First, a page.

NCTA-the Internet & Television Association said the FCC should not increase its baseline definition of high speed broadband above the current 25 Mbps downstream/3 upstream, which it calls "generally sufficient" even in a COVID-19 world.
That came in comments on how the FCC should conduct its FCC's annual Sec. 706 report on whether advanced telecommunications is being deployed to all Americans in a reasonable and timely fashion.
NCTA says the FCC should also stick with the 2021 report precedent of looking at year-to-year progress as the best measure of reasonable and timely, as well as the best reading of that statutory language. Previous Democrat-led FCC's concluded it was not reasonable and timely because all Americans still did not have access.
A finding that it is not reasonable nd timely empowers the FCC to regulated to make it so, including potentially through rate regulation, one of the reasons ISPS was it to remain a year-to-year comparison as it has been under Republican chairman Ajit Pai.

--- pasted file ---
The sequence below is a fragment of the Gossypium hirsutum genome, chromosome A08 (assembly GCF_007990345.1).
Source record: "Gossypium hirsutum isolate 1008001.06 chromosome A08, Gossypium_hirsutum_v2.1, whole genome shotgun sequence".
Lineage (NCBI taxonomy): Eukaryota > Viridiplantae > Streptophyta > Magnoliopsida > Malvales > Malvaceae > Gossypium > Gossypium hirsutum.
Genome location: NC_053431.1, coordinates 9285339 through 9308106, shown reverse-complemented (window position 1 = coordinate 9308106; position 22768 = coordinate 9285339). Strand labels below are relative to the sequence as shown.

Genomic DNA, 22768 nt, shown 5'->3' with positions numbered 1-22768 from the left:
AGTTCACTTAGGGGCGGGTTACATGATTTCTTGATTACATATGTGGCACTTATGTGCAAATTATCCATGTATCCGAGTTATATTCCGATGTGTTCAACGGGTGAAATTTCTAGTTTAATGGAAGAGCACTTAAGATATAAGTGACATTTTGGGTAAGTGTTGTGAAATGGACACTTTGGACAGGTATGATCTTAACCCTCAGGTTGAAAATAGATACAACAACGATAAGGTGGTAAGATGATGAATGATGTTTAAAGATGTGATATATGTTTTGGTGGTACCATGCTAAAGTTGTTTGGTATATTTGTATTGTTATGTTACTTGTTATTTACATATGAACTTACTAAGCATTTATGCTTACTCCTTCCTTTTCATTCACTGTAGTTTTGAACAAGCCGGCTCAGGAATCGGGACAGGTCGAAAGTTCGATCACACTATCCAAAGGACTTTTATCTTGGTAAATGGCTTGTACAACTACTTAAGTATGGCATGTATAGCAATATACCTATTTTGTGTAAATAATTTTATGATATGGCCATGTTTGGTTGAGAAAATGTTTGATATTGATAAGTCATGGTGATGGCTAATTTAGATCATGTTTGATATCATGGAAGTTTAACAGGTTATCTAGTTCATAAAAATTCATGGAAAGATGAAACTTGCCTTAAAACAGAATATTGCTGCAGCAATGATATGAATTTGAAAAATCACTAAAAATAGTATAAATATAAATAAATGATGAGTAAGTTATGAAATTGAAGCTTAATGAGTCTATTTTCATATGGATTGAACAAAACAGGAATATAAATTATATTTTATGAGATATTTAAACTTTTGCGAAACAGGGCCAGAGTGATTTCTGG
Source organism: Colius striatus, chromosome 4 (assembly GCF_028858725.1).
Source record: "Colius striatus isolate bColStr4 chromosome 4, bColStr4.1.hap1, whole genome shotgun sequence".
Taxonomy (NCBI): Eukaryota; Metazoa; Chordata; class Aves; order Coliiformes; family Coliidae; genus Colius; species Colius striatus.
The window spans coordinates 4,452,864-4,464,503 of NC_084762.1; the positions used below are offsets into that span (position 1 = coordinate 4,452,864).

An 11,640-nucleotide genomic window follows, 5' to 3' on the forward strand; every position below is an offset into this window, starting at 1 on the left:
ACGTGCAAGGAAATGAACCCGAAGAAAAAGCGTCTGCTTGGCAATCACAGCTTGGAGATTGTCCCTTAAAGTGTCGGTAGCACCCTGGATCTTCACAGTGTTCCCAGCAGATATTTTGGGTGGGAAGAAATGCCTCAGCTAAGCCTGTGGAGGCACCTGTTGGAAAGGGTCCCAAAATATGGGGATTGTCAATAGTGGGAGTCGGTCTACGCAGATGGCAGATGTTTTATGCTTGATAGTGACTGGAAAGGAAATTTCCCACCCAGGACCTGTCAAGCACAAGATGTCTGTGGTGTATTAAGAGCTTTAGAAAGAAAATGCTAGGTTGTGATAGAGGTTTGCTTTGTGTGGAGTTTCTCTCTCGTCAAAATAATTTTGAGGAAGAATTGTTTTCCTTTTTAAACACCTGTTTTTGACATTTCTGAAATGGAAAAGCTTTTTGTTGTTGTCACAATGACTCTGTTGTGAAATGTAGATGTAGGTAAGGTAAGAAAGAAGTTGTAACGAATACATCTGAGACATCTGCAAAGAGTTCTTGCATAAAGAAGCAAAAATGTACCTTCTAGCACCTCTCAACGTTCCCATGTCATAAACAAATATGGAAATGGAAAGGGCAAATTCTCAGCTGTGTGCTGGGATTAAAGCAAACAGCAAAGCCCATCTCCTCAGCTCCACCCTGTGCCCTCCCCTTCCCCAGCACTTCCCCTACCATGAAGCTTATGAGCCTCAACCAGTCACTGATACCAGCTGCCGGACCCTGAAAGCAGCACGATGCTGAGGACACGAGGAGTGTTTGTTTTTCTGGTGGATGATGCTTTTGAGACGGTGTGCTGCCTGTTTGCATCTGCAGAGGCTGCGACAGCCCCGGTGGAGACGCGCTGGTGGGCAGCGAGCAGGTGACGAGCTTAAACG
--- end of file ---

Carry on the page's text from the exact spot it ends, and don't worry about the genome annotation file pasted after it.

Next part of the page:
As to speed, NCTA said 25/3 still satisfies the statutory definition of "advanced telecommunications."
"A 25/3 connection unquestionably “enables users to originate and receive high-quality voice, data, graphics, and video telecommunications," said NCTA. "In particular, even as the COVID crisis has caused an exponential increase in the use of video conferencing applications for work, school, and telehealth, it remains the case that a 25/3 connection generally is sufficient to enable such applications."
Contributing editor John Eggerton has been an editor and/or writer on media regulation, legislation and policy for over four decades, including covering the FCC, FTC, Congress, the major media trade associations, and the federal courts. In addition to Multichannel News and Broadcasting + Cable, his work has appeared in Radio World, TV Technology, TV Fax, This Week in Consumer Electronics, Variety and the Encyclopedia Britannica.
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